I’ll be the first to say that I do not particularly enjoy ‘self-help’ books. This is mostly because without any context of the reader’s circumstance, advice listed in these books often falters when going from the bullet points on the page to execution in real life. *steps off soapbox*. However, Charles Duhigg describes the multi-faceted approach to habit forming and its solutions through the medium of detailed stories from case studies. I found his approach to not only be quite page-turning, but also easy to implement in day-to-day routines. The best part is that his described universal framework can be useful for many different types of goals (career, school, health, etc.) and his stories show the power of habit in all of these contexts.

6. Bad Blood: Secrets and Lies in a Silicon Valley Startup by John Carreyrou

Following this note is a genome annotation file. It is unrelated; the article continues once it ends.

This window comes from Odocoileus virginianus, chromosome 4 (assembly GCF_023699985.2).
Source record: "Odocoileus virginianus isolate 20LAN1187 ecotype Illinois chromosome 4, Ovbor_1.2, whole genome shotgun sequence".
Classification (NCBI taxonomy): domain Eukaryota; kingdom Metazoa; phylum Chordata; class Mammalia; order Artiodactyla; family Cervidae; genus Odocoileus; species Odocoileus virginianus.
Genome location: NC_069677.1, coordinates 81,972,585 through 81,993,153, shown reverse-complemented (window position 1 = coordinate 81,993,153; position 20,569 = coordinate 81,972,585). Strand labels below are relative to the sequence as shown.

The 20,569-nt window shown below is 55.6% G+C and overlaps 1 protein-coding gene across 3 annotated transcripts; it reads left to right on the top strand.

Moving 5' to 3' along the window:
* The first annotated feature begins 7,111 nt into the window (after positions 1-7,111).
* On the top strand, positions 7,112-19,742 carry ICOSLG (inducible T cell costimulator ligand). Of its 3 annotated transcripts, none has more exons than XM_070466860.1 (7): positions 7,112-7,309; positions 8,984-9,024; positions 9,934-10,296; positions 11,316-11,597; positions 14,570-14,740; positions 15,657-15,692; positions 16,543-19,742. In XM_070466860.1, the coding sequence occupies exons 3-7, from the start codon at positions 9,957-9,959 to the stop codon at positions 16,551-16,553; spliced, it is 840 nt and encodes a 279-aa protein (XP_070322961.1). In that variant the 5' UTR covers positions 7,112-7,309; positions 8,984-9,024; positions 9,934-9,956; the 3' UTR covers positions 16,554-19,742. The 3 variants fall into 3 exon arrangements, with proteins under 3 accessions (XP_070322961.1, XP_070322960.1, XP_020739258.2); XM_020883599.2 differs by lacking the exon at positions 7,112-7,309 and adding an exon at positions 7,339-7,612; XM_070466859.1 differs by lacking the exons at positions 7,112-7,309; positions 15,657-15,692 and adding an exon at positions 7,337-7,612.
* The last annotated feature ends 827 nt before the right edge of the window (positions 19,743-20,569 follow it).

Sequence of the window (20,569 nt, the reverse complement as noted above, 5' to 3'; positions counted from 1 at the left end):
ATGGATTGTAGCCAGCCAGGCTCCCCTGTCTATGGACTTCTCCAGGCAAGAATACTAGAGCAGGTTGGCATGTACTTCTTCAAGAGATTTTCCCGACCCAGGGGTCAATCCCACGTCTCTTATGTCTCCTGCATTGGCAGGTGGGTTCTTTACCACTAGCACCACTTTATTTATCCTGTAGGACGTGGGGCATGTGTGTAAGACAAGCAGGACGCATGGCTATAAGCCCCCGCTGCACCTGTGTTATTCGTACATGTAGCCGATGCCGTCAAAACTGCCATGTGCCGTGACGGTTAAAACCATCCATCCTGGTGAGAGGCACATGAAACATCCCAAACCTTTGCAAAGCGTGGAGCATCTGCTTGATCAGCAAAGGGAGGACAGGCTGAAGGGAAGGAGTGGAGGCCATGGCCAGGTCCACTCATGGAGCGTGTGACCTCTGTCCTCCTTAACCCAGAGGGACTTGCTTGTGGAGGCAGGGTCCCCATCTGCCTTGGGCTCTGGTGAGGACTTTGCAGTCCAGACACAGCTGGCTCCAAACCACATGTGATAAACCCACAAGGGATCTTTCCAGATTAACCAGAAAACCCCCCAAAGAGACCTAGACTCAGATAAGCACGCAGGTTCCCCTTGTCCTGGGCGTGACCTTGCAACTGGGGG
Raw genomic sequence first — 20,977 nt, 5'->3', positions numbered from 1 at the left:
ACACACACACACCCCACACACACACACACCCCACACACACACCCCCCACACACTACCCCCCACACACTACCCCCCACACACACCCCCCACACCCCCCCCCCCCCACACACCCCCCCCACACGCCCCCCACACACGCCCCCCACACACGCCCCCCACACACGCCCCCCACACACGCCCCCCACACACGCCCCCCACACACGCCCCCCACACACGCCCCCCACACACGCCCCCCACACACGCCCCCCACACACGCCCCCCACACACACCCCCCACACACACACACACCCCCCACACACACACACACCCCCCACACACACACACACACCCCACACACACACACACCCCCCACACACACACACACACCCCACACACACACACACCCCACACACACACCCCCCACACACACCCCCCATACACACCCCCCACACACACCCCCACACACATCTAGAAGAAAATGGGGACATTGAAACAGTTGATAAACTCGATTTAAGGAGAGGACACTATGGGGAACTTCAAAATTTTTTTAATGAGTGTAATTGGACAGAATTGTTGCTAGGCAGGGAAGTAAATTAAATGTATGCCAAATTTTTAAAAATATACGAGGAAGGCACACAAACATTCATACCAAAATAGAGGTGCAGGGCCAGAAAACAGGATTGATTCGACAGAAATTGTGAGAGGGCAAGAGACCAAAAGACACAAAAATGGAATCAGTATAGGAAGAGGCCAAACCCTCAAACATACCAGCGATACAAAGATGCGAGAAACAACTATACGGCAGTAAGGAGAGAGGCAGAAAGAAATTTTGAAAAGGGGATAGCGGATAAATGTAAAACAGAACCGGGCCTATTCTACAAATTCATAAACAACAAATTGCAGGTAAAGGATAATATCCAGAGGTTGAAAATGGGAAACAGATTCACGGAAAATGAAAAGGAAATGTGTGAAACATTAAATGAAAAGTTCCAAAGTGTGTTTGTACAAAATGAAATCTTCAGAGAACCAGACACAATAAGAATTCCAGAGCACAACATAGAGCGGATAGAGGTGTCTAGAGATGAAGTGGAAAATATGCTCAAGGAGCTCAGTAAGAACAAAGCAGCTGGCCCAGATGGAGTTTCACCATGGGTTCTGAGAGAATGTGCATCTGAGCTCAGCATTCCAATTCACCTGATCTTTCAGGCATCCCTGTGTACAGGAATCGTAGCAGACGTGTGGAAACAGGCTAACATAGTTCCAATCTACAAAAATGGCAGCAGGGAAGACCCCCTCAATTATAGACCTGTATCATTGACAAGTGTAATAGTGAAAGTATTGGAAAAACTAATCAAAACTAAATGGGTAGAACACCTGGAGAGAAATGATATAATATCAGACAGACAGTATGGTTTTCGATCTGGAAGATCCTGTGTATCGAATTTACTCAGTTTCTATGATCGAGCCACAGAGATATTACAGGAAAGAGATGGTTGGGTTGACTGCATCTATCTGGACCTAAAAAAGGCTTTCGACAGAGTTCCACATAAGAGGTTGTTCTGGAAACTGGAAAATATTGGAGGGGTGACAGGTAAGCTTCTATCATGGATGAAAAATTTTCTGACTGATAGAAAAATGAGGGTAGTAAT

7. Dreams from My Father: A Story of Race and Inheritance by Barack Obama
8. The World as It Is: A Memoir of the Obama White House by Ben Rhodes
9. Sapiens: A Brief History of Humankind by Yuval Noah Harari
10. The Fault in Our Stars by John Green
11. Tessa & Scott: Our Journey from Childhood Dream to Gold by Tessa Virtue, Scott Moir, and Steve Milton
12. Linear Algebra, 4th Edition by Stephen H. Friedberg, Arnold J. Insel, and Lawrence E. Spence
13. A Tale of Two Cities by Charles Dickens
14. The Last Lecture by Randy Pausch with Jeffrey Zaslow
15. Better Homes and Gardens New Cook Book
16. Books by Roald Dahl (all)
17. Kitchen Confidential: Adventures in the Culinary Underbelly by Anthony Bourdain
18. Promise Me, Dad: A Year of Hope, Hardship, and Purpose by Joe Biden
19. Bayesian Data Analysis, Third Edition by Gelman, Carlin, Stern, Dunson, Vehtari, and Rubin
20. Nice Girls Don’t Get the Corner Office by Lois P. Frankel
21. When Breath Becomes Air by Paul Kalanithi
22. Code Girls: The Untold Story of the American Women Code Breakers of World War II by Liza Mundy
23. The Wizard of Oz series (there’s actually 14 books in the collection!) by L. Frank Baum
24. Originials by Adam Grant

My goal for this upcoming year is to read 25 new books– any recommendations are welcome!